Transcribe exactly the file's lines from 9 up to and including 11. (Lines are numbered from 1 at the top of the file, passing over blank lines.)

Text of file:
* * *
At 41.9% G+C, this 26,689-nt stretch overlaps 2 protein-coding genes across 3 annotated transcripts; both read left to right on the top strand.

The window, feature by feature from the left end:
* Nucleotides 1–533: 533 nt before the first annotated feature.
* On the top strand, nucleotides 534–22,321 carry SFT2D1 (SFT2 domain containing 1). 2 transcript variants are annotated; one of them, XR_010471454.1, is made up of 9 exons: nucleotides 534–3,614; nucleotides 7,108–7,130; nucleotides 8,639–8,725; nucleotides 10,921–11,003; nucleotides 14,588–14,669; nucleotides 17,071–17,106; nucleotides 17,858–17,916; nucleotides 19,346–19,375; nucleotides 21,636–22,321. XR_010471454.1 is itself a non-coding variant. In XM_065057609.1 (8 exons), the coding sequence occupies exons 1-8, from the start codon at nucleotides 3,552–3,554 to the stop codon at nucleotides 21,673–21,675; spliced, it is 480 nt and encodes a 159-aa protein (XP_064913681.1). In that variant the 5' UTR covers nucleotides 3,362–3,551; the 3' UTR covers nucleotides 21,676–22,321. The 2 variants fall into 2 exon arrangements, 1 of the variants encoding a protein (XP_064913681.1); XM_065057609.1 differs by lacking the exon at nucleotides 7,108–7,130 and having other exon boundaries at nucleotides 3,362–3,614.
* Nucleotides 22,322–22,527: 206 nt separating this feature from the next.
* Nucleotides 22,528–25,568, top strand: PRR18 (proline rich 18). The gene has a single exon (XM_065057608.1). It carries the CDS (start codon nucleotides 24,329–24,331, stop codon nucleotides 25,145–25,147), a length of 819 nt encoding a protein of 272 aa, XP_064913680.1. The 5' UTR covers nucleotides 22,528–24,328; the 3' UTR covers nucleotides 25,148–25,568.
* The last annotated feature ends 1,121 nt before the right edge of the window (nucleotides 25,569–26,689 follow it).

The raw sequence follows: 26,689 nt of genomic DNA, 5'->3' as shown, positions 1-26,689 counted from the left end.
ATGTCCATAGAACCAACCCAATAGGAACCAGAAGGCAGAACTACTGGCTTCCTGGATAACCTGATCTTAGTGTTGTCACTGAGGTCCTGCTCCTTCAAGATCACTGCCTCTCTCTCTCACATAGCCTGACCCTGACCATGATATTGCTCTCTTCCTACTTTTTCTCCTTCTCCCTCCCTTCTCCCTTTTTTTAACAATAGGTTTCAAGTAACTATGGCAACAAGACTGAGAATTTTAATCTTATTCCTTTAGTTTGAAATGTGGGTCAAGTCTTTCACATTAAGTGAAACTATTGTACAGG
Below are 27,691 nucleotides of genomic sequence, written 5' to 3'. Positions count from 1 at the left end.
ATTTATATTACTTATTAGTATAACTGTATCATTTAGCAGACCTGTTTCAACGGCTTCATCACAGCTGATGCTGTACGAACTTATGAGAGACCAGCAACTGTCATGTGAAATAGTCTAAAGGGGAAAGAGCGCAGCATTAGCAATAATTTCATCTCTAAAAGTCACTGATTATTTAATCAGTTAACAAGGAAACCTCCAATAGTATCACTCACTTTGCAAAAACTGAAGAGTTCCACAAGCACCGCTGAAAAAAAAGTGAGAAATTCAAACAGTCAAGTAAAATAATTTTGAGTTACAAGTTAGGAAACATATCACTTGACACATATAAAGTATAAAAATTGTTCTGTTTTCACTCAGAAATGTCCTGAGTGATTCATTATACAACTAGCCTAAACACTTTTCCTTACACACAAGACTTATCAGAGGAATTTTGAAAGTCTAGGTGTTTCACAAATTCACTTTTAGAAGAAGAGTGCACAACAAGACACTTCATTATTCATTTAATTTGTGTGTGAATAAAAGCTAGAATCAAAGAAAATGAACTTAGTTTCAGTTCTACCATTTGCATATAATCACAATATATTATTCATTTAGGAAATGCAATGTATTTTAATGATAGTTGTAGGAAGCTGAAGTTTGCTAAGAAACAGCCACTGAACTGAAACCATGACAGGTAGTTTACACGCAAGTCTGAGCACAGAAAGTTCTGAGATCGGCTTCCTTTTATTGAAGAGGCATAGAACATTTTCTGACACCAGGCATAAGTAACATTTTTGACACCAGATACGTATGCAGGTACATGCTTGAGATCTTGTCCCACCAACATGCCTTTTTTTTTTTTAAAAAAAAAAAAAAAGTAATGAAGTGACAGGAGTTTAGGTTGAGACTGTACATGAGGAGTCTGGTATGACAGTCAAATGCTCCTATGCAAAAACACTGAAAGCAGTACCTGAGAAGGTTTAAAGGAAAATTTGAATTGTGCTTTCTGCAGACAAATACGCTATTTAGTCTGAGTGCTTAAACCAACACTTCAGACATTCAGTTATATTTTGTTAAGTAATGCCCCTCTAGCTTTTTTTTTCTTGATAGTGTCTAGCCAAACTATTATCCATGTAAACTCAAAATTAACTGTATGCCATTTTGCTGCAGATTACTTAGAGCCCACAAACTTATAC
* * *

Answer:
ATGTCCATAGAACCAACCCAATAGGAACCAGAAGGCAGAACTACTGGCTTCCTGGATAACCTGATCTTAGTGTTGTCACTGAGGTCCTGCTCCTTCAAGATCACTGCCTCTCTCTCTCACATAGCCTGACCCTGACCATGATATTGCTCTCTTCCTACTTTTTCTCCTTCTCCCTCCCTTCTCCCTTTTTTTAACAATAGGTTTCAAGTAACTATGGCAACAAGACTGAGAATTTTAATCTTATTCCTTTAGTTTGAAATGTGGGTCAAGTCTTTCACATTAAGTGAAACTATTGTACAGG
Below are 27,691 nucleotides of genomic sequence, written 5' to 3'. Positions count from 1 at the left end.
ATTTATATTACTTATTAGTATAACTGTATCATTTAGCAGACCTGTTTCAACGGCTTCATCACAGCTGATGCTGTACGAACTTATGAGAGACCAGCAACTGTCATGTGAAATAGTCTAAAGGGGAAAGAGCGCAGCATTAGCAATAATTTCATCTCTAAAAGTCACTGATTATTTAATCAGTTAACAAGGAAACCTCCAATAGTATCACTCACTTTGCAAAAACTGAAGAGTTCCACAAGCACCGCTGAAAAAAAAGTGAGAAATTCAAACAGTCAAGTAAAATAATTTTGAGTTACAAGTTAGGAAACATATCACTTGACACATATAAAGTATAAAAATTGTTCTGTTTTCACTCAGAAATGTCCTGAGTGATTCATTATACAACTAGCCTAAACACTTTTCCTTACACACAAGACTTATCAGAGGAATTTTGAAAGTCTAGGTGTTTCACAAATTCACTTTTAGAAGAAGAGTGCACAACAAGACACTTCATTATTCATTTAATTTGTGTGTGAATAAAAGCTAGAATCAAAGAAAATGAACTTAGTTTCAGTTCTACCATTTGCATATAATCACAATATATTATTCATTTAGGAAATGCAATGTATTTTAATGATAGTTGTAGGAAGCTGAAGTTTGCTAAGAAACAGCCACTGAACTGAAACCATGACAGGTAGTTTACACGCAAGTCTGAGCACAGAAAGTTCTGAGATCGGCTTCCTTTTATTGAAGAGGCATAGAACATTTTCTGACACCAGGCATAAGTAACATTTTTGACACCAGATACGTATGCAGGTACATGCTTGAGATCTTGTCCCACCAACATGCCTTTTTTTTTTTTAAAAAAAAAAAAAAAGTAATGAAGTGACAGGAGTTTAGGTTGAGACTGTACATGAGGAGTCTGGTATGACAGTCAAATGCTCCTATGCAAAAACACTGAAAGCAGTACCTGAGAAGGTTTAAAGGAAAATTTGAATTGTGCTTTCTGCAGACAAATACGCTATTTAGTCTGAGTGCTTAAACCAACACTTCAGACATTCAGTTATATTTTGTTAAGTAATGCCCCTCTAGCTTTTTTTTTCTTGATAGTGTCTAGCCAAACTATTATCCATGTAAACTCAAAATTAACTGTATGCCATTTTGCTGCAGATTACTTAGAGCCCACAAACTTATAC